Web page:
From Seoul 1988 to Pyeongchang 2018
BY MATTHEW FENNELL AND JAE-HYUK LEE, ASIA SOCIETY KOREA STAFF WRITERS
South Korea is known as one of the most technologically and economically advanced countries in the world. This development has enabled the country to host arguably the three largest sporting events: the Summer Olympics, the FIFA World Cup, and the Winter Olympics. While sports play an important role for South Koreans, so does politics. The protests, scandals, and early elections that the country experienced in the build up to Pyeongchang 2018 were also present in the months before the Summer Olympics of 1988.
In 1987, just one year before the Seoul Olympics, millions of people took to the streets in protest of President Chun Du-hwan’s Constitutional protection that prevented presidential elections. Following three weeks of riots in a period referred to as the “June Struggle”, the democratic drive forced the ruling government to rewrite the Constitution to allow for elections by direct popular vote. This movement led to the establishment of the Sixth Republic, the present-day government of South Korea.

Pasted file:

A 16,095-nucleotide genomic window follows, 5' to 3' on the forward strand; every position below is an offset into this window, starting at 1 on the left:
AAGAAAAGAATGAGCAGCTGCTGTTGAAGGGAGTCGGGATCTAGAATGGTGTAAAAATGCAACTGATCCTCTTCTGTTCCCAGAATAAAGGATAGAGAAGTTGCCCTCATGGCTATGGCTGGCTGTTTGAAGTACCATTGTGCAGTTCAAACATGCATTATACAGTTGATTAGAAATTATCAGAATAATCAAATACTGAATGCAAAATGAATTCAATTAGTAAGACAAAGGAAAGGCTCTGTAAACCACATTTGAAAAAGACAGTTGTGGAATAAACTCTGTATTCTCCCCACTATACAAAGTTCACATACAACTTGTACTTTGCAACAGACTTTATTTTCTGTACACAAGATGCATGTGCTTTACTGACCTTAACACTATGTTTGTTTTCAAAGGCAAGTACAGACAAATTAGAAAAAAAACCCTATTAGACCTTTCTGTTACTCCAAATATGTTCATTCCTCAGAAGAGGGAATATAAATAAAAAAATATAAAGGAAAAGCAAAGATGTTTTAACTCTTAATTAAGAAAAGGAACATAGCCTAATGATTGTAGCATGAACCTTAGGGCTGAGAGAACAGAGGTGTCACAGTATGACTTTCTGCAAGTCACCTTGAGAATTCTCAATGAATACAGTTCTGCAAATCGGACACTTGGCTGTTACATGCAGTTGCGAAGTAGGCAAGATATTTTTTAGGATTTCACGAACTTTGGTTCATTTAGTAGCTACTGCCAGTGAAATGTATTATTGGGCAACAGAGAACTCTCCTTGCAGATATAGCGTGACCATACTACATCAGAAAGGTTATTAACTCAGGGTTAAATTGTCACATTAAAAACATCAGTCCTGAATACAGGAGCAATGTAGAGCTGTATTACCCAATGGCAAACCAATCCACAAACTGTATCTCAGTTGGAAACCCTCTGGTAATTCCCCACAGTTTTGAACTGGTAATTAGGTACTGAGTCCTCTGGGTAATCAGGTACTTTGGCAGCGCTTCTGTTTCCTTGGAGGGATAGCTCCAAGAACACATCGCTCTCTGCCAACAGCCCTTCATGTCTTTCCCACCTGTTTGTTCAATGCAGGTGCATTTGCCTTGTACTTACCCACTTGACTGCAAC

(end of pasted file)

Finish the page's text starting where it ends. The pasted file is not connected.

Despite the distractions prior to Seoul 88, the Olympics were a great success for the country. A great deal of preparation went into the Games, with infrastructure built that is still used today: a new sports complex was built that continues to host sports and concerts; the subway system was expanded, which still transports thousands of people around the capital every day; and brand-new highways were constructed, which continue to be jammed during rush hour. Most of all, the 1988 Olympics helped signify the entry of South Korea onto the world stage.
Sports play a vital role for South Korea. In the thirty years since hosting the 1988 Olympics, the country has also hosted: the Asian Games in 1992, 2002, and 2014; the FIFA World Cup in 2002; the IAAF World Championships in Athletics in 2011; and the Formula One Korean Grand Prix from 2010 until 2013.
Fast forward to 2016 and 2017 and we can see parallels to the events thirty years ago. South Korea once again experienced so much in such a short space of time; starting with North Korea conducting a nuclear test, the presidential scandal involving Park Geun-hye, the corruption scandal involving big businesses, Korea’s biggest conglomerates under the spotlight, the impeachment of the president, and finally the special elections which saw Moon Jae-in take power. While politics have dominated the headlines in Korea of late, now it is time to focus on the Winter Olympics as the country is set to welcome athletes and supporters from 92 different countries. State-of the-art venues have been constructed, in addition to a new high-speed train line and expressway, as once again the country is ready to showcase itself to the world.